Why do I look so happy? How have I survived misfortune?
In my last missive on this website, I reported that a fire impacted my Longview condo four months and five days ago. As aggravated as I steadily became, I kept my impatience quiet, because waiting for insurance to take effect magnifies the tedium. While adjusters battled to save every last penny, it would have been premature to describe my fly-by-night, day-to-day existence at a local Quality Inn as the future.
During my four months of unplanned isolation, only one person made the trek to my apartment to supply companionship and some semblance of normality: former occupational therapist for Pacific University, Professor John White. He prepared some vegetables for side dishes, plenty of tomatoes, peppers and squash to inspire healthy eating and satisfy my palate. Pear jam, too! We also strolled around Lake Sacajawea. John is not a relative; he is a friend. Thanks, John.
More relief was supplied by my cousin, Margaret Johnston, who picked me up at the Quality Inn for day trips to Mt. St. Helens and Astoria. Her thoughtfulness is appreciated. Thanks, Margaret.
But the big news: On Sept. 1st – finally, finally, finally – I received word that the check required by the contractor – ServPro – was deposited in the condominium association’s account and is now accessible for the required cash deposit. Later this week, reconstruction will begin, which will include a complete repainting of the entire interior and re-carpeting of both floors of the townhouse and inside stairs. Smoke damage is pernicious and is not easily removed.
I acknowledge help from Allstate Insurance’s local Joe Cleveland Agency – specifically Kyla Rose McCoy – and Philadelphia Insurance Companies of Bala Cynwyd, where tourists struggle to correctly pronounce its Pennsylvania location. I had to fight to have proper restoration work promised, and I empathize with anyone who has to undergo property repair from Hurricane Ida and now must wait for losses to be specified, validated and confirmed.
While trying to remain sane, I finished two more chapters of my book concerning the five years (1968-72) in Hollywood, Calif., where I was told how blues icon Janis Joplin was murdered and my stint as a deejay for L.A.’s only pirate radio station. That part of my story is now written, and now I must describe my return to Miami where I began my journalistic career 30 years ago as a full-fledged writer for two metropolitan daily newspapers.
I must relive those years in my head and clippings, then describe the remarkable events of that time, including meeting Mary Jo Vecchio, the woman famous for standing over a fatally shot student at Kent State University. It’s a sad observance how an ordinary young woman was affected while in the media spotlight.
I will be leaving Longview as soon as I can, prepping for the release of my re-titled full-length tale, “Confessions of a Boy Soprano.” Alice McCormick made me promise to write this tale, and I look forward to announce the book’s release. Once upon a time, I lived a life unforeseen. I promise you will laugh at some events, shed some tears for lost innocence and remember times that were greener than today.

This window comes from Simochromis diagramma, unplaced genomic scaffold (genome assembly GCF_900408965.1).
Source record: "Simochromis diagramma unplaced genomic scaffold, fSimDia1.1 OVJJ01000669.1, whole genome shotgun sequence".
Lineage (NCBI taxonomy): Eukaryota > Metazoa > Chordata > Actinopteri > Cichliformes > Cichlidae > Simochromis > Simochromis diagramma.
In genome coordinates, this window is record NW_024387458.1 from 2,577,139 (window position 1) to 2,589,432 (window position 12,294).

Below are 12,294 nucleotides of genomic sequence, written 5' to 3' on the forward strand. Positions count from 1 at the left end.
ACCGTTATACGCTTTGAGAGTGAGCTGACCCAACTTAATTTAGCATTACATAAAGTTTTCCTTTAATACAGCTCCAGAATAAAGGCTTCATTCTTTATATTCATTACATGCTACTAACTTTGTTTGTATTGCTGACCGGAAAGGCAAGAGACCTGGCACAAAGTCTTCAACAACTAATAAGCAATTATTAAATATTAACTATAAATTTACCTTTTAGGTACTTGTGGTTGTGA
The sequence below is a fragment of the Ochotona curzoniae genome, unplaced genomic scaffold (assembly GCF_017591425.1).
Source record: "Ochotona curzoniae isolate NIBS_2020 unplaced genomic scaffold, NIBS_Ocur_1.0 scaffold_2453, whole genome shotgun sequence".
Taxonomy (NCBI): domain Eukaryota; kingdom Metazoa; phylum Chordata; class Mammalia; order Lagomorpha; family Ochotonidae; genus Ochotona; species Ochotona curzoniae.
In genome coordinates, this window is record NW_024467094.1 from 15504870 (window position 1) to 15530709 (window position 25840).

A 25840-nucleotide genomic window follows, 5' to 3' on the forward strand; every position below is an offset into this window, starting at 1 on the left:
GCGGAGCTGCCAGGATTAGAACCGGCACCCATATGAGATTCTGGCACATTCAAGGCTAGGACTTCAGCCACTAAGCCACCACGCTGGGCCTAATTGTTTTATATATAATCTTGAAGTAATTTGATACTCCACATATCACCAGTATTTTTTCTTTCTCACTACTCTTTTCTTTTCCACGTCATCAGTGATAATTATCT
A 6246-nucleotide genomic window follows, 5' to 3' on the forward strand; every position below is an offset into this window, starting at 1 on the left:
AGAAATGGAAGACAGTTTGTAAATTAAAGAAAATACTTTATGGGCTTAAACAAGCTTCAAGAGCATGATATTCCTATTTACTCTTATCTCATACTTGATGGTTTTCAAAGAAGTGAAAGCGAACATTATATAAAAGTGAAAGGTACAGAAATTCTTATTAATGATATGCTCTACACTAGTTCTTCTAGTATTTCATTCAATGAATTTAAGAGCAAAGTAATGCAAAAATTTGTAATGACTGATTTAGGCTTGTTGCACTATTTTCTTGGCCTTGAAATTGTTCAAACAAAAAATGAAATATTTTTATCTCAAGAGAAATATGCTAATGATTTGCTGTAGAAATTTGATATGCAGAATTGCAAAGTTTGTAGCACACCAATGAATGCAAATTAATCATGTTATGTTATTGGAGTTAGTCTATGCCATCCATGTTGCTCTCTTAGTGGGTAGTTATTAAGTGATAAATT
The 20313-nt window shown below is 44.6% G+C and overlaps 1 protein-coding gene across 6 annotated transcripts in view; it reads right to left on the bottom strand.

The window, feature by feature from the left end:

Instead, my remarkable recovery from abdominal surgery – repair of a distended hernia – and an occupational therapy professor’s oversight probably saved my life.
Let’s review the past 15 days. On April 21, I underwent the uncertainty of surgery, the expectation of an invasive operation, with surgeon John M. Roberts in charge. The threat of complications was on the table, requiring overnight medical observation in Kaiser Permanente’s Sunnyside Medical Center.
The preparation was easy, though – full of promise. No awful goop to drink in advance. The only requirement: nothing to eat or drink for eight hours preceding my date with a scalpel at 5:30 am. Once I was cleared to go upstairs and an IV administered in a surgical pre-op room, I felt reassured, especially after my surgeon arrived bright-eyed and bushy-tailed, full of vim and vigor.
I looked around at my surroundings. I counted at least 30 pre-op rooms like mine, all in use simultaneously, turning this section of Sunnyside into a virtual factory. Welcome to Advanced Medical Care in a Time of Covid-19.
Anesthesia was applied so precipitously that I never got a chance to count down from 100. And four hours later, I was awakened by the anesthesia team with great news. The mesh that now held my hernia’s unsightly distension was inserted laparoscopically during a marathon procedure. Because surgery was mostly non-invasive, recovery promised to be a snap.
And it was. I received a modest supply of oxycodone from the hospital’s pharmacy (after responding to four separate text notices the prescribed pain pills were ready for pickup). I took two of the tablets at six-hour intervals in the hospital, and one pill a day later. Otherwise, I avoided them completely, having been pre-warned about its constipating side effect. Furthermore, I don’t like the blurry aftereffect when the pills kick in.
Once Kaiser released me, I was on the mend. Two days later, I walked briskly for a half-mile under the care of my cousin Margaret and her cairn (a breed of dog) around a tony Tigard, Oregon neighborhood. I was recovering rapidly. No sweat!